A Clear Rap for Plastic Wrap

Student Claire Nelson finds carcinogens and harmful chemicals leach from plastics in the microwave.


Versions of this e-mail hoax have been circulating for a number of years.


Subject: Plastic Wrap

Plastic Wrap in Microwave Ovens PLEASE READ THIS! As a seventh grade student, Claire Nelson learned that di(ethylhexyl)adepate (DEHA), considered a carcinogen, is found in plastic wrap. She also learned that the FDA had never studied the effect of microwave cooking on plastic-wrapped food. Claire began to wonder: "Can cancer-causing particles seep into food covered with household plastic wrap while it is being microwaved?"

Three years later, with encouragement from her high school science teacher, Claire set out to test what the FDA had not. Although she had an idea for studying the effect of microwave radiation on plastic wrapped food, she did not have the equipment. Eventually, Jon Wilkes at the National Center for Toxicological Research in Jefferson, Arkansas, agreed to help her. The research center, which is affiliated with the FDA, let her use its facilities to perform her experiments, which involved microwaving plastic wrap in virgin olive oil.

Claire tested four different plastic wraps and "found not just the carcinogens but also xenoestrogen was migrating [into the oil]...." Xenoestrogens are linked to low sperm counts in men and to breast cancer in women. Throughout her junior and senior years, Claire made a couple of trips each week to the research center, which was 25 miles from her home, to work on her experiment. An article in Options reported that "her analysis found that DEHA was migrating into the oil at between 200 parts and 500 parts per million. The FDA standard is 0.05 parts per billion."

Her summarized results have been published in science journals. Claire Nelson received the American Chemical Society's top science prize for students during her junior year and fourth place at the International Science and Engineering Fair (Fort Worth, Texas) as a senior.


Contrary to this e-mail hoax, consumers can be confident that the U.S. Food and Drug Administration carefully reviews new substances intended for food contact before allowing them on the market. New plastics and plastic additives, such as DEHA, are permitted for food use only after FDA reviews the scientific data and is satisfied that they are safe for their intended use.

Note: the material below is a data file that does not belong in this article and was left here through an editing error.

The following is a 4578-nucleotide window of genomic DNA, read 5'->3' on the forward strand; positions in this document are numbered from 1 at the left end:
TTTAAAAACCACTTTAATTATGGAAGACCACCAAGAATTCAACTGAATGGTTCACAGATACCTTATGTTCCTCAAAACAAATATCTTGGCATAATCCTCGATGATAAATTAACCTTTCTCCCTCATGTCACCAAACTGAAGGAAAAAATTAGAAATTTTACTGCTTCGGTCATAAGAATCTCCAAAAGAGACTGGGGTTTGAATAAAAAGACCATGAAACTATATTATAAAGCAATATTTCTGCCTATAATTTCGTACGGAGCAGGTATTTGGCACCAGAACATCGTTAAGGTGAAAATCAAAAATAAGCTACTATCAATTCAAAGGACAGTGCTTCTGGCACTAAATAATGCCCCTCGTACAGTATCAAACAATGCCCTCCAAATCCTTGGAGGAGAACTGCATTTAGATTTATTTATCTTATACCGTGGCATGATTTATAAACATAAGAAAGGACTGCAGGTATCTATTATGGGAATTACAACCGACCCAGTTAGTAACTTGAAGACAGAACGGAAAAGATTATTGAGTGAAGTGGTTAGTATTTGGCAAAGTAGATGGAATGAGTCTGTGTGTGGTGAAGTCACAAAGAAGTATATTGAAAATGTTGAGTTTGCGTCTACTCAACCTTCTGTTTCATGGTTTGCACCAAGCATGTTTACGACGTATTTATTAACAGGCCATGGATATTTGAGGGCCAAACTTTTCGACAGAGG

As part of its review, FDA assesses the migration potential of these substances. Based on the results of extensive testing and review, FDA permits the use of DEHA in food-contact applications. Also contrary to the e-mail, DEHA is neither regulated nor classified as a human carcinogen by the U.S. Occupational Safety & Health Administration, the National Toxicology Program or the International Agency for Research on Cancer, the leading authorities on carcinogenic substances.

According to FDA, while it is true that chemicals used to make plastics can leach into food from plastic containers and films, all of the regulated chemicals used to make plastics for food contact, including DEHA, have been reviewed by FDA and have been found safe for their intended use.

Although a real student named Claire Nelson did receive an award for a school project in the late 1990s, the award was based on her systematic approach to exploring a question, not for identifying a danger to human health as suggested in the e-mail hoax.


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